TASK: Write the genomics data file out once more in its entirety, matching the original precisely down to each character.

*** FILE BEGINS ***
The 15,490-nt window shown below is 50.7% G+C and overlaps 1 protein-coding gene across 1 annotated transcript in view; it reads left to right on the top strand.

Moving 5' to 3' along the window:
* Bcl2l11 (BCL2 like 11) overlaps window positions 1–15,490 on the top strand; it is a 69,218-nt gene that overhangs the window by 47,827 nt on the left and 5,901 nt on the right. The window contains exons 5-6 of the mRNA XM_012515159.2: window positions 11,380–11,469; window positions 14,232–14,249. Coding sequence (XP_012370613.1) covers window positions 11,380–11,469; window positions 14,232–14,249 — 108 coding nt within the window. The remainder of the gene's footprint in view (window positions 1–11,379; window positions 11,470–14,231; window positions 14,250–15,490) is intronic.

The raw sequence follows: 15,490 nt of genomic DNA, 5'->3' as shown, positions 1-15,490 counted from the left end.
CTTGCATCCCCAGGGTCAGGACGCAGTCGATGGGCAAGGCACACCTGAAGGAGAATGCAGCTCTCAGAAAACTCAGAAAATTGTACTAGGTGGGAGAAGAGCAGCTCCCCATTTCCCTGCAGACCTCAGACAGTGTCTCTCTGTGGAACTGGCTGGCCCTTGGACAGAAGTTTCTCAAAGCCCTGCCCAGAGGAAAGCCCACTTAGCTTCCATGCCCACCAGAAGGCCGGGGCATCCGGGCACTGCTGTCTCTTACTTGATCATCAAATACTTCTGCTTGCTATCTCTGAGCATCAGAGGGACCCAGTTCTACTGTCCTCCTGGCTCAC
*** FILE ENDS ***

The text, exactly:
The 15,490-nt window shown below is 50.7% G+C and overlaps 1 protein-coding gene across 1 annotated transcript in view; it reads left to right on the top strand.

Moving 5' to 3' along the window:
* Bcl2l11 (BCL2 like 11) overlaps window positions 1–15,490 on the top strand; it is a 69,218-nt gene that overhangs the window by 47,827 nt on the left and 5,901 nt on the right. The window contains exons 5-6 of the mRNA XM_012515159.2: window positions 11,380–11,469; window positions 14,232–14,249. Coding sequence (XP_012370613.1) covers window positions 11,380–11,469; window positions 14,232–14,249 — 108 coding nt within the window. The remainder of the gene's footprint in view (window positions 1–11,379; window positions 11,470–14,231; window positions 14,250–15,490) is intronic.

The raw sequence follows: 15,490 nt of genomic DNA, 5'->3' as shown, positions 1-15,490 counted from the left end.
CTTGCATCCCCAGGGTCAGGACGCAGTCGATGGGCAAGGCACACCTGAAGGAGAATGCAGCTCTCAGAAAACTCAGAAAATTGTACTAGGTGGGAGAAGAGCAGCTCCCCATTTCCCTGCAGACCTCAGACAGTGTCTCTCTGTGGAACTGGCTGGCCCTTGGACAGAAGTTTCTCAAAGCCCTGCCCAGAGGAAAGCCCACTTAGCTTCCATGCCCACCAGAAGGCCGGGGCATCCGGGCACTGCTGTCTCTTACTTGATCATCAAATACTTCTGCTTGCTATCTCTGAGCATCAGAGGGACCCAGTTCTACTGTCCTCCTGGCTCAC